Just a few weeks ago TEDxBristol set itself the challenging theme of ‘GreatXpectations’ and treated its audience to a day’s worth of moving, through-provoking and mind-boggling talks.
But even with those great expectations, the audience was blown away by a TED world-first when a humanoid robot avatar was brought on stage. Controlled by researcher Dr Paul Bremner, this was the first robot avatar to ever present a TED talk!
“Robots have the potential to help us in our everyday lives in a variety of different ways, and investing in this future is worthwhile”
Designed to challenge traditional ideas of remote communication, the robot is controlled by a virtual reality (VR) headset and sensors attached to the user’s body. This means the user can see the people they’re communicating with through the robot’s own camera helmet whilst those on the receiving-end can see the user’s body language and movements through the robot itself.
A robot avatar has many potential uses ranging from helping socially isolated people to making those pesky remote business meetings a much more natural and engaging experience by including your gestures – an important part of human communication.
Meet the prototype: And checkout how it’s controlled on stage by
Bristol Robotic Lab researcher, Dr Paul Bremner
Keen to find out more about this extraordinary piece of innovation, developed at the Bristol Robotics Lab (BRL), TechSPARK caught up with the man-behind-the-VR-mask, Dr Paul Bremner (pictured below left).
- You might like: TEDxBristol is back and better than ever before
Being There at the BRL
The BRL originally started looking at robot avatars for co-operative group action around a multi-touch table and found encouraging results on social presence and action awareness. This led to Paul becoming a part of the ‘Being There‘ project team at the BRL and greatly expanding on this work with aims to allow people to participate in interactions in public spaces, even if they are not able to be physically present.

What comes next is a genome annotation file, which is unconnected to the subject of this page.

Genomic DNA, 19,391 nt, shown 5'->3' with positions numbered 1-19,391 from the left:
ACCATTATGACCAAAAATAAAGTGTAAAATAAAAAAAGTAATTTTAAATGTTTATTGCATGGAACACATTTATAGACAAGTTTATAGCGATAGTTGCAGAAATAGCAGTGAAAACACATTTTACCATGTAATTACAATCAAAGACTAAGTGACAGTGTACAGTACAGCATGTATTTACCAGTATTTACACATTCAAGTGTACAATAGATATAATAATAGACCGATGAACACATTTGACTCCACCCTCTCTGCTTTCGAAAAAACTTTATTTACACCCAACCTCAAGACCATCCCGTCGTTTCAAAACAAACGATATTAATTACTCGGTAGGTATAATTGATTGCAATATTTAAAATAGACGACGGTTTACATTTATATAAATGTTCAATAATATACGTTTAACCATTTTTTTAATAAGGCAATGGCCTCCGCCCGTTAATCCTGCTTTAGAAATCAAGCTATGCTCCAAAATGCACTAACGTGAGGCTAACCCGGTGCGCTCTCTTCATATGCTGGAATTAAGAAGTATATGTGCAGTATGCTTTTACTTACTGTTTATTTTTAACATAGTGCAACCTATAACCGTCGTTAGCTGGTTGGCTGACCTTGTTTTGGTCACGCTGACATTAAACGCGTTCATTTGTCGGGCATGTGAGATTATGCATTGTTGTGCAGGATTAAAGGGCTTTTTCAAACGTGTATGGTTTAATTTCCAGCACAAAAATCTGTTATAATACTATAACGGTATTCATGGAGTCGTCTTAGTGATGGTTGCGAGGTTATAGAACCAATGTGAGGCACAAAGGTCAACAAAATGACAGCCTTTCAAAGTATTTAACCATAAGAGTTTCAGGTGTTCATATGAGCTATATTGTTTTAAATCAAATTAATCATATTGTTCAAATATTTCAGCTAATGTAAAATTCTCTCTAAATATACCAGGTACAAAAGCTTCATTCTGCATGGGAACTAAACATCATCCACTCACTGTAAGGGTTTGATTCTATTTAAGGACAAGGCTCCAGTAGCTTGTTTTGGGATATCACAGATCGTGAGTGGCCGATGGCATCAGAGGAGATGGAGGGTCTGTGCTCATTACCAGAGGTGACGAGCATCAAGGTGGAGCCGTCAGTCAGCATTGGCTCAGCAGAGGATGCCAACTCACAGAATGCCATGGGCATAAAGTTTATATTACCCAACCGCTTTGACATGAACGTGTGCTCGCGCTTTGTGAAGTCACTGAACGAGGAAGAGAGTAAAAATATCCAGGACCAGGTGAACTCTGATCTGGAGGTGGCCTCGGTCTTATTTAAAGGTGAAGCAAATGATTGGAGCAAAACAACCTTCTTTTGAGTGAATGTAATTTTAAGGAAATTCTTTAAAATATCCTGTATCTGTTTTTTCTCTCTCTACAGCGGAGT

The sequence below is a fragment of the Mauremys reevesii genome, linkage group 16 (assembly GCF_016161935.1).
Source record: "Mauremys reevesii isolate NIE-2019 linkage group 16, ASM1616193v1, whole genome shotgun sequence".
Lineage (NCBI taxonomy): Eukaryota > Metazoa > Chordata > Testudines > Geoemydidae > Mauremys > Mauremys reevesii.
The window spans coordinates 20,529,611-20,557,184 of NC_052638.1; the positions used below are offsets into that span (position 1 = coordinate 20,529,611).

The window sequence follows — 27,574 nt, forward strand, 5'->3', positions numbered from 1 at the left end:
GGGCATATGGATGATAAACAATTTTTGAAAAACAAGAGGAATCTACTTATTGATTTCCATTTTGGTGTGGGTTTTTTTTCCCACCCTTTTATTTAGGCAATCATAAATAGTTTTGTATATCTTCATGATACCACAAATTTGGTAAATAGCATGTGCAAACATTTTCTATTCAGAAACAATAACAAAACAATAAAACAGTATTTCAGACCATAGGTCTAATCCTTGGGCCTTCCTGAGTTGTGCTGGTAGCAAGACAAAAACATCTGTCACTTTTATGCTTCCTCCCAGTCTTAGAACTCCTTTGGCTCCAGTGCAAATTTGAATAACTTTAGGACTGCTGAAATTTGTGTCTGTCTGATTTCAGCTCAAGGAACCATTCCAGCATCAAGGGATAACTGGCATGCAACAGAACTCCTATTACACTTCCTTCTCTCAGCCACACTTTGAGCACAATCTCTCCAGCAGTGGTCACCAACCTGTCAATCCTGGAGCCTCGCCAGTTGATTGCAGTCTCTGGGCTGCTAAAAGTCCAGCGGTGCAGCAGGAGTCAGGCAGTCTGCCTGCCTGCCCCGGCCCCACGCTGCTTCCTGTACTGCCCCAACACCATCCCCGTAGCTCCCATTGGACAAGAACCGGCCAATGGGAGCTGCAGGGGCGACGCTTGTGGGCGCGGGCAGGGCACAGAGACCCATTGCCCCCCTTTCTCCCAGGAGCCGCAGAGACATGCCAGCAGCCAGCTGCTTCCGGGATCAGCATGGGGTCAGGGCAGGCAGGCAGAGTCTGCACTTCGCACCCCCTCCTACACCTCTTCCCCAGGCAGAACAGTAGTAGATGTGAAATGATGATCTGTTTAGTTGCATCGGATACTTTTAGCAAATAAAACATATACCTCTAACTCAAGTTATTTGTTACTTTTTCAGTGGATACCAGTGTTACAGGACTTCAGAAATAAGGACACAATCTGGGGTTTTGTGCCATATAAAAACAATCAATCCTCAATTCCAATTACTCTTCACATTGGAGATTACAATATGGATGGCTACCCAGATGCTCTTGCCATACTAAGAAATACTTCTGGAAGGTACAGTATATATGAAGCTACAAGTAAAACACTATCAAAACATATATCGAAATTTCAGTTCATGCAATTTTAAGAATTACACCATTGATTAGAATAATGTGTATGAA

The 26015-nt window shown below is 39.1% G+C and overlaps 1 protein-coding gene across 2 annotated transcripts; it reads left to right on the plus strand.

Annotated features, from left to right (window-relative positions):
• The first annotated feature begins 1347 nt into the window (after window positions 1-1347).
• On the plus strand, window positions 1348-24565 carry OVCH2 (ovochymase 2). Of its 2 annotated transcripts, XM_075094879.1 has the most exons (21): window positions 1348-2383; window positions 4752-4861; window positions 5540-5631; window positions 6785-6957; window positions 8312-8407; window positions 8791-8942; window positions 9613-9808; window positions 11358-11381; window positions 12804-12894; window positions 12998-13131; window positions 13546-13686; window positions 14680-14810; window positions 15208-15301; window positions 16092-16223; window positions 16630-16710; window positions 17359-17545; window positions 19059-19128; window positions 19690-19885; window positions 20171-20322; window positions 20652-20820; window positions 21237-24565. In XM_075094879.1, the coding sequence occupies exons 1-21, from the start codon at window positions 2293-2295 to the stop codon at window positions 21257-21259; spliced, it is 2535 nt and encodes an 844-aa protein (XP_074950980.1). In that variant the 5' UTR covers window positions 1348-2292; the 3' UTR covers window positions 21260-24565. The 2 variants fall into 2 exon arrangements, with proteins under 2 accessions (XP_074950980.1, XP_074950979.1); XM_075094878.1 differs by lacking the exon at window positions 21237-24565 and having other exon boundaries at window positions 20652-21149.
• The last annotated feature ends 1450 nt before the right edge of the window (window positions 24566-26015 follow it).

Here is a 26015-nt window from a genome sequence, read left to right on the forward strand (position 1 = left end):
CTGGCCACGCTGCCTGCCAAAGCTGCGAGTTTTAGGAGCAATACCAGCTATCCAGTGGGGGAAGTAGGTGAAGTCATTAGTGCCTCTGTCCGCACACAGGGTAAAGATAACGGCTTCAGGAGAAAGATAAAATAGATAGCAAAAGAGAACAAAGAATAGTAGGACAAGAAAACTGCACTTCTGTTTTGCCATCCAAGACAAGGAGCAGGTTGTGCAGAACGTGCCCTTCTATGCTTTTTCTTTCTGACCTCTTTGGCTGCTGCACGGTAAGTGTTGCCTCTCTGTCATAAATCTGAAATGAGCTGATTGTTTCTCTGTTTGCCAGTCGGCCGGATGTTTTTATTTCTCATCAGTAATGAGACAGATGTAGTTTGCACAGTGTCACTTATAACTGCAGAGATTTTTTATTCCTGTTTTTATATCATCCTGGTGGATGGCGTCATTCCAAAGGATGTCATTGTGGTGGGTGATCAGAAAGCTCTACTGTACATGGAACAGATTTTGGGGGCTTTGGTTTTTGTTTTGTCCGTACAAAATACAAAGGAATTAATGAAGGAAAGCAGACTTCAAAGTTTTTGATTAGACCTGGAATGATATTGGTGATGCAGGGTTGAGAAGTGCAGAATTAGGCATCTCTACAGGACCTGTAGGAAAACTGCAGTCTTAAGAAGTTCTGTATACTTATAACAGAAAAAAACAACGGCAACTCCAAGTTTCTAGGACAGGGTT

“We’re working on a more purpose designed robot avatar that has humanlike hands more capable of gesturing”
The ‘Being There’ project is part of a larger research area funded by the Engineering and Physical Sciences Research Council on how we present ourselves digitally and looking at how this might extend to physical proxies of our digital selves.
- You may like: Profile: Bristol Robotics Lab
Paul explains: “We found there is something lacking in just being a face on a screen as people are less engaged via screens, have lower social presence, and important body language (e.g. gestures, gaze) goes unnoticed. Hence, we are looking at whether a robot avatar can improve these parts of remote communication.”
Paul adds: “The robot itself is a NAO built by Aldebaran, and allows us to test the principle of a robot avatar without developing hardware first; although we did build the camera helmet for the robot. The system development work I have done is on the software side to allow control of the robot with motion tracking and to stream video to the VR headset.”
“This was the first time I’ve demonstrated the system to an audience larger than a few people”